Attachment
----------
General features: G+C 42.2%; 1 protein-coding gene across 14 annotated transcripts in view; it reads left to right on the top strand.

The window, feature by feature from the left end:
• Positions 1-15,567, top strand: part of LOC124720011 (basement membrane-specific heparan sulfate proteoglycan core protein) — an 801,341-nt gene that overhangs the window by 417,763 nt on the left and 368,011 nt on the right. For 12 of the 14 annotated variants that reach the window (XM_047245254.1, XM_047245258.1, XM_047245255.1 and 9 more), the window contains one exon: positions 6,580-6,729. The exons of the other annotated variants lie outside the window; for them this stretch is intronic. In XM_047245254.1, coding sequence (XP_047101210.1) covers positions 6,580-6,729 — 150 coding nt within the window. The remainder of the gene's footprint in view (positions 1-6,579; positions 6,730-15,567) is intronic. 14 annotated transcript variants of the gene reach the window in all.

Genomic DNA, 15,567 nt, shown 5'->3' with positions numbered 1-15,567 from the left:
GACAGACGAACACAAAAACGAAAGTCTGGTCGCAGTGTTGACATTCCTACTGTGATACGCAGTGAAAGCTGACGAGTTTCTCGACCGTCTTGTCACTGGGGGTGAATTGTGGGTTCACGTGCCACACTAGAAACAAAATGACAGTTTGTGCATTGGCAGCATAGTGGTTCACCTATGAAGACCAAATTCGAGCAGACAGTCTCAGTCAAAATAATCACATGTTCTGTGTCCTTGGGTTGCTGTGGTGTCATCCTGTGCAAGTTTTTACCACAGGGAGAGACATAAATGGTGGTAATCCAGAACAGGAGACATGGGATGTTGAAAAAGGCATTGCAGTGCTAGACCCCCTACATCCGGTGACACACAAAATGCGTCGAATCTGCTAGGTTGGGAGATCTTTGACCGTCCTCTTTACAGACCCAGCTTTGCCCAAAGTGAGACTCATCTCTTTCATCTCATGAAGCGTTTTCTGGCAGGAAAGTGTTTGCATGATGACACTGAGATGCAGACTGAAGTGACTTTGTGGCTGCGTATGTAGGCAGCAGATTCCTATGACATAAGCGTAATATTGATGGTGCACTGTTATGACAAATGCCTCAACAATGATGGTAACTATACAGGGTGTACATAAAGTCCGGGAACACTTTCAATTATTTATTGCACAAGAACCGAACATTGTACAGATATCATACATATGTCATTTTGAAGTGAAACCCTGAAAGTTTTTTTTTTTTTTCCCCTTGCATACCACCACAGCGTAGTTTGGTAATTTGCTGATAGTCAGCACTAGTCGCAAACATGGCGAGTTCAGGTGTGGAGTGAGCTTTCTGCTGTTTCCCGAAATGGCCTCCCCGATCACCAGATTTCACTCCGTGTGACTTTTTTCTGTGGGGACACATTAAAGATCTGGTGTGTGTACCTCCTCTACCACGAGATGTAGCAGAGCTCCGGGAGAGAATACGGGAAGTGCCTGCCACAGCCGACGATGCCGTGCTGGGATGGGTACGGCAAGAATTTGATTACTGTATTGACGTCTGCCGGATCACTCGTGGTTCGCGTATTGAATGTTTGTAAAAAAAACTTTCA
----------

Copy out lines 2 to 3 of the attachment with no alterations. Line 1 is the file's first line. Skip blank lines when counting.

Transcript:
The window, feature by feature from the left end:
• Positions 1-15,567, top strand: part of LOC124720011 (basement membrane-specific heparan sulfate proteoglycan core protein) — an 801,341-nt gene that overhangs the window by 417,763 nt on the left and 368,011 nt on the right. For 12 of the 14 annotated variants that reach the window (XM_047245254.1, XM_047245258.1, XM_047245255.1 and 9 more), the window contains one exon: positions 6,580-6,729. The exons of the other annotated variants lie outside the window; for them this stretch is intronic. In XM_047245254.1, coding sequence (XP_047101210.1) covers positions 6,580-6,729 — 150 coding nt within the window. The remainder of the gene's footprint in view (positions 1-6,579; positions 6,730-15,567) is intronic. 14 annotated transcript variants of the gene reach the window in all.